FINDER is a 5-year research project (2017-2024) funded by the European Research Council.  It aims at recovering, analysing and characterising new human remains, whether Denisovans, Neanderthals, modern humans, or others, from Pleistocene Eurasia over the past 200,000 years. It uses a novel combination of state-of-the art scientific methods in peptide mass fingerprinting (also known as ZooMS), ancient DNA, chronometric dating and stable isotope analyses.


FINDER has initiated several collaborations across Eurasia with local archaeologists and museum curators. In the following pages we outline some of them:

North Asia   |   Rest of Asia


Early Denisovans

Denisovans are elusive in many ways. When did they first appear and where, how spread where they geographically and how the different Denisovan populations interacted with each other and with other archaic and modern human populations. A small step towards understanding the early Denisovans, their toolkit and subsistence strategies was the discovery of Denisovan remains …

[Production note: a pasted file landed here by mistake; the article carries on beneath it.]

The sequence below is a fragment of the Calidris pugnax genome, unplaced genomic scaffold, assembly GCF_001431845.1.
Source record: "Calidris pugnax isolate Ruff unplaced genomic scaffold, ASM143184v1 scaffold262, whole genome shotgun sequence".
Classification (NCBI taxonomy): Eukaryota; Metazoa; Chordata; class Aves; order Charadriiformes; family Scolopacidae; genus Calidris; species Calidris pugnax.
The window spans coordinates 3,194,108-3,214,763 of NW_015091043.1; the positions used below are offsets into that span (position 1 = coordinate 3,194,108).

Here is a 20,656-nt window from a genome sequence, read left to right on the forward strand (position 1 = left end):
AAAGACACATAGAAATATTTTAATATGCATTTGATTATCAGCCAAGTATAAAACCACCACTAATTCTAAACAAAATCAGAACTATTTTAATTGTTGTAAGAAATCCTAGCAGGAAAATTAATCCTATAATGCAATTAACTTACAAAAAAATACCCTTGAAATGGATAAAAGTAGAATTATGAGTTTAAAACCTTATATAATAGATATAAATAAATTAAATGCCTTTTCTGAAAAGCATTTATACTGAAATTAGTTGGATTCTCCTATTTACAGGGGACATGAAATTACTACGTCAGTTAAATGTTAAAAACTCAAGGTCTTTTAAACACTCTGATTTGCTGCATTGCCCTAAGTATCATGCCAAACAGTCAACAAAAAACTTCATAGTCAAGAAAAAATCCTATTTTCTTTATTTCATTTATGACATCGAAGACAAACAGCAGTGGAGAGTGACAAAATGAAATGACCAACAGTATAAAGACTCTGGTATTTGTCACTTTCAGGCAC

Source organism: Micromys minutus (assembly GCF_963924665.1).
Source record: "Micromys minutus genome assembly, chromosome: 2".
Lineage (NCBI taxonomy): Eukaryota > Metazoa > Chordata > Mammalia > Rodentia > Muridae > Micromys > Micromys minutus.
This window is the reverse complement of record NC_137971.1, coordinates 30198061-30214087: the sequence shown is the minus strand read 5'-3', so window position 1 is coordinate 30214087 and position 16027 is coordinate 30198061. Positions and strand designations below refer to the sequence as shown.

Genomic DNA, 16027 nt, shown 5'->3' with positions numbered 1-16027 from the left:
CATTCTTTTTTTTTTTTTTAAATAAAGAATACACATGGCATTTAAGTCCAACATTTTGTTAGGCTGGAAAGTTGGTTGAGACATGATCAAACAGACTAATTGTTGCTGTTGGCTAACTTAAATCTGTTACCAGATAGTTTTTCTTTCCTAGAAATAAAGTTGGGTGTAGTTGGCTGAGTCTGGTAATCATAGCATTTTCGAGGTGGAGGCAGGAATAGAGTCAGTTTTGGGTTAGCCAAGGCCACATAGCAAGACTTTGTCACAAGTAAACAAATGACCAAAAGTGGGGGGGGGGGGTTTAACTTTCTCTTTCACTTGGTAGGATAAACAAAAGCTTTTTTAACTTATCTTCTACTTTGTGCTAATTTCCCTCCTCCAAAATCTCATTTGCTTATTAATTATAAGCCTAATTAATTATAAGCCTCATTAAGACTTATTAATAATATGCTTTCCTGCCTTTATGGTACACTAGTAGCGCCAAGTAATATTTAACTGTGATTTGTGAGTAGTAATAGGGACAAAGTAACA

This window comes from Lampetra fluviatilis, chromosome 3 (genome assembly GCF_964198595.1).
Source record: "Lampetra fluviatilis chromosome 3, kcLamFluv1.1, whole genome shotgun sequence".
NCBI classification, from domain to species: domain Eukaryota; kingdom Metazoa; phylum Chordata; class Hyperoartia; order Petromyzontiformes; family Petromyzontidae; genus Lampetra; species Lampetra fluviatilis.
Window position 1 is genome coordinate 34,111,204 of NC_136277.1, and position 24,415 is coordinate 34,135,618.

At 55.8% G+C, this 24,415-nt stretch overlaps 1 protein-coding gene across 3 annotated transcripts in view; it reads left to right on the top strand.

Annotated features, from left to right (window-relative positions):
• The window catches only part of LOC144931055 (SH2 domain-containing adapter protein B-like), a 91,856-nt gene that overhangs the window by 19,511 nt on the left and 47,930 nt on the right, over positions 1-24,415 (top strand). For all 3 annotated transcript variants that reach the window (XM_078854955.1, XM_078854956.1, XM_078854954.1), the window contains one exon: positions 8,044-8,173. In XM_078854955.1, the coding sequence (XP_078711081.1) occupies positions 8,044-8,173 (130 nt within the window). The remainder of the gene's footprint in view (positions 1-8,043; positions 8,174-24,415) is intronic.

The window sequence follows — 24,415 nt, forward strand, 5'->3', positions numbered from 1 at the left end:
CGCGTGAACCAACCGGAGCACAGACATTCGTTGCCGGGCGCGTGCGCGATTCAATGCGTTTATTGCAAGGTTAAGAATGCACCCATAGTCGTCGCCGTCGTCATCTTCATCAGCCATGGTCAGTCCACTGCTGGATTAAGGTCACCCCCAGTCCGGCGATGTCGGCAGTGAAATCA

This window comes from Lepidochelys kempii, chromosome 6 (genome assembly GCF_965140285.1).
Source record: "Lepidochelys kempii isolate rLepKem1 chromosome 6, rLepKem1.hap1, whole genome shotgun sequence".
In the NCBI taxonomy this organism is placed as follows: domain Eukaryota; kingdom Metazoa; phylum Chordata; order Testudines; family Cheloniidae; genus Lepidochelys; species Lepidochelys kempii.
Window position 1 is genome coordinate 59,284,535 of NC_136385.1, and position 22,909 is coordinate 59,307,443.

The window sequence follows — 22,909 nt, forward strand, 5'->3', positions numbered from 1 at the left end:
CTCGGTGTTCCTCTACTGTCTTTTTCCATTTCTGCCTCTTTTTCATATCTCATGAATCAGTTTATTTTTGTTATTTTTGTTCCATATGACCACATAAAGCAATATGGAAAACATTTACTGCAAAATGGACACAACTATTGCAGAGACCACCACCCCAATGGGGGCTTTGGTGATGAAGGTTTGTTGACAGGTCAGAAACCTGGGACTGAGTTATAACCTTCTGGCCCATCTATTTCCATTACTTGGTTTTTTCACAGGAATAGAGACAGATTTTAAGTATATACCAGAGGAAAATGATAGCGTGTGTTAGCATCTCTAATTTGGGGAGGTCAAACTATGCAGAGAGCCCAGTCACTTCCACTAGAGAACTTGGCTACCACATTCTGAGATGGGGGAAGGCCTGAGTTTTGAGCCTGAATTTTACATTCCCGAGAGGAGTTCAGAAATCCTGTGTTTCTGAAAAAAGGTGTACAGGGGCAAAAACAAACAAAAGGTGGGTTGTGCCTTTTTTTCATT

Democratisation of ZooMS: Jena lab protocols published

One of the biggest challenges we faced at the onset of the project in 2016-17 was the lack of transparency in terms of the nitty gritty of ZooMS, the actual analytical protocols, from the wet chemistry laboratory procedures, to equipment settings, data analyses and full data deposition (both reference data as well as analysed unknown …